It wasn’t easy to settle on the Ducky One 2. I’m pretty picky about keyboards. They have to be mechanical, obviously – Double-Shot keys for preference. Blue Cherry MX are essential, much to the chagrin of anyone in Discord who isn’t me. I’m not particularly averse to backlighting, but I don’t want something that is going to strobe. I also absolutely hate bloatware, and every keyboard company wanting me to install a program just to control my keyboard is getting old. I like being able to switch out keys pretty easily, and I have a thing for thin bezels. I knew I more than likely wanted a full board or a TKL (tenkeyless) at the most. When you have big boy hands, a 60% board is for the media PC only. So, I knew what I wanted, but all those factors made things just a little awkward. I didn’t want to sacrifice anything, because when your hands make contact with a keyboard for hours on end, every day, you want it to be a good experience.
Eventually, I went for the Ducky One 2, full board, with white backlights. It ticked just about every box, and also had the advantage of being a nice, weighty board. So I placed my order, and two days later my new keyboard arrived. The first thing that struck me was the packaging. While you can’t judge a book by its cover, you can judge a company by their packaging and branding. The Ducky One 2 box was neatly designed, fancy but understated, with no wasted space. Those three aspects would, in all honestly, accurately describe the board itself.
Ducky One 2 Features
The Ducky One 2 features a thin, two-tone bezel. Even the full board has a much smaller footprint on my desk than my previous Black Widow Ultimate. It came with Blue Cherry MX switches, and the keys are seamless double-shot caps. The numbers, letters, and symbols are not printed on, but are actually white plastic, and fused into the rest of key. These things will not wear down, ever.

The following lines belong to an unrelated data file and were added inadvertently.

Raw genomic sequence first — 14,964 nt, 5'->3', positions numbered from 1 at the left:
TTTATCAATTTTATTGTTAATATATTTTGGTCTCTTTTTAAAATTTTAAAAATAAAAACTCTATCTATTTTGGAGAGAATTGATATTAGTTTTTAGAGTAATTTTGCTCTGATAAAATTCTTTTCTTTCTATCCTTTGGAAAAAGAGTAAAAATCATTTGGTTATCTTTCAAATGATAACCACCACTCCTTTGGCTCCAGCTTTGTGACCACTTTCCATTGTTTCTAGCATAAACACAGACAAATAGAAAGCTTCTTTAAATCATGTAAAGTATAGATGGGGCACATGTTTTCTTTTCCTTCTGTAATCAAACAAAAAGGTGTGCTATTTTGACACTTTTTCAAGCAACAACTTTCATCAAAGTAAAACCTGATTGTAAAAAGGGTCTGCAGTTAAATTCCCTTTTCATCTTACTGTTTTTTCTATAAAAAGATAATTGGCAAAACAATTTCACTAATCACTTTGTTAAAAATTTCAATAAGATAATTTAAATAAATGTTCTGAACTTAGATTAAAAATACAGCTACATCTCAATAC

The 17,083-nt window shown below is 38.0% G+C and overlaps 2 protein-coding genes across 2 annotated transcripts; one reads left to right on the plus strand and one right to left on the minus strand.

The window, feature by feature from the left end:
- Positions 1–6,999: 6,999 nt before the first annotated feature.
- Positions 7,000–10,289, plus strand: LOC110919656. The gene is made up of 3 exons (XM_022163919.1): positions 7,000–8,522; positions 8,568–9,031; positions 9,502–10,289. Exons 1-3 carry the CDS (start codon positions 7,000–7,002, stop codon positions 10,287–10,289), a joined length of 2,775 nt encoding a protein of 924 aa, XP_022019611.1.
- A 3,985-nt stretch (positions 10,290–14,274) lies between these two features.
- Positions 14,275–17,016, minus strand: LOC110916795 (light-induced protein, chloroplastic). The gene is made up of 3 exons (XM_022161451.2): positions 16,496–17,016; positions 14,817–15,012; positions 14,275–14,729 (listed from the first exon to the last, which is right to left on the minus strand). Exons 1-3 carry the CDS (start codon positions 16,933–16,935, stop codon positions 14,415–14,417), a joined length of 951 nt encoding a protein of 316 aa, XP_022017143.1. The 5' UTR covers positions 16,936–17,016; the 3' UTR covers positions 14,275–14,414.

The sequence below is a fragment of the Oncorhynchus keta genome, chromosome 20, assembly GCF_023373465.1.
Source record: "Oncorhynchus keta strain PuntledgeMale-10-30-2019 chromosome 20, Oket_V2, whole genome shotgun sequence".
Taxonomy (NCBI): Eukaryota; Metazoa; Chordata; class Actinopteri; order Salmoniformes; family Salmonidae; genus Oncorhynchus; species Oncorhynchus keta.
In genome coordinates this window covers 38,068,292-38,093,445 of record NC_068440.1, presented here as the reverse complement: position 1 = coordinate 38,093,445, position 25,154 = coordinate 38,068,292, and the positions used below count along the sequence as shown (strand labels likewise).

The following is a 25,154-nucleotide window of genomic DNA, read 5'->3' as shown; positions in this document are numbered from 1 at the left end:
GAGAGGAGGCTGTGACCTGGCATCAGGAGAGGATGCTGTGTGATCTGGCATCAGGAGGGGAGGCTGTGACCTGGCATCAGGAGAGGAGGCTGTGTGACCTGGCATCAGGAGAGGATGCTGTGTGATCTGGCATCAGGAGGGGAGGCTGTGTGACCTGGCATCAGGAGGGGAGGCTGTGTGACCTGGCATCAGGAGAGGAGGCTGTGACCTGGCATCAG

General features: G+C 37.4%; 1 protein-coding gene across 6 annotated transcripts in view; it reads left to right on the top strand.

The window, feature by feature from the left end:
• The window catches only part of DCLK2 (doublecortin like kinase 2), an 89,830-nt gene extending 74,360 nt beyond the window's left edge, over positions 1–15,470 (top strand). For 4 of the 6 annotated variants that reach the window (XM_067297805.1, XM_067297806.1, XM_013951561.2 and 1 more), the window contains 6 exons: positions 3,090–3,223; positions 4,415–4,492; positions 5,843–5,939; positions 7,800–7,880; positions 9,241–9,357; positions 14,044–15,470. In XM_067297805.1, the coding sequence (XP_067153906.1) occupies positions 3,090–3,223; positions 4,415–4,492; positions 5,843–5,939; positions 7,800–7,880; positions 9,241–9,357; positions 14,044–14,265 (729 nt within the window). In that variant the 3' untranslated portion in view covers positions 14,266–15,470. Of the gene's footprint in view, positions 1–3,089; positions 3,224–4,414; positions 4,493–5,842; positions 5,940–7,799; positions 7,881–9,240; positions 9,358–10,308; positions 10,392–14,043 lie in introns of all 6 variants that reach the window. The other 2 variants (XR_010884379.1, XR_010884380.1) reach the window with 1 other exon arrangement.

You connect to the PC via a detachable USB Type C cable, so good news for people who need to bring the board with them. It has simultaneous key input, using N-key rollover. This allows for accurate inputs, no matter how busy a game gets. Because the keyboard can register every keypress, even if all the keys are pressed at once, you never lose an input. Important for gaming, but surprisingly vital if you type at any kind of pace.
There is no program to install, and the lighting can be controlled from the board itself. Holding the Fn key and hitting F10 will cycle through the board’s 9 different lighting themes and holding Fn and the arrow keys will alter the strength of the lighting or the speed of your chosen style. For me, I just go with static, full board lighting on the lowest brightest. It is exactly what I hoped for, leaving a board that is easy to see in all conditions, but is not distracting in a low light environment. You can, if you wish, simply turn off the backlight completely.
Daily Use Darling
At first, I found the board slightly tall at the front, but popping up the second pair of adjustable legs solved that for me pretty quickly. That strangely alien feeling of a new keyboard also passed surprisingly quickly, and it didn’t take long for typing on it to feel perfectly comfortable. One issue some people might have is that the four lights used to show if the various Lock buttons are pressed can be a little hard to see behind the keys. The rest of the board lights up just fine, with pretty good coverage through all the keys, although some of the fuller keys can be a little dull as you venture out from the center of the key itself.
What was also nice is that the Ducky One 2 comes with some alternate keys. Mine came with red variant keys for the arrow keys, Esc, and Enter key, as well as the numpad enter key, and the backspace key. It also came with two stylized keys that you can use on whatever key you want. I put mine on the volume control keys, or else I tend to forget they exist. It’s a nice touch and encourages customization, and inevitable expansion into buying full key sets.
Overall, the build quality is impressive. Clocking in at just over a kilo, the board has weight but is not unwieldy, and the manufacturing feels solid. This is not, in any way, a delicate board. It is designed to be used and to live up to the rigors of travel, or passionate use. I paid roughly $120 dollars for mine, and I certainly don’t regret it at all. Ducky has made me a fan, and I plan on picking up a TKL for a new system I am building, and a 60% for the media PC. If you are in the market for a nice, understated mechanical keyboard that is well-designed, considered, and built, then the Ducky One 2 might just be exactly what you are looking for. Should you want something a little more exciting than the simple white lighting I went with, you will more than likely find something that suits your needs in Ducky’s expansive range of keyboards.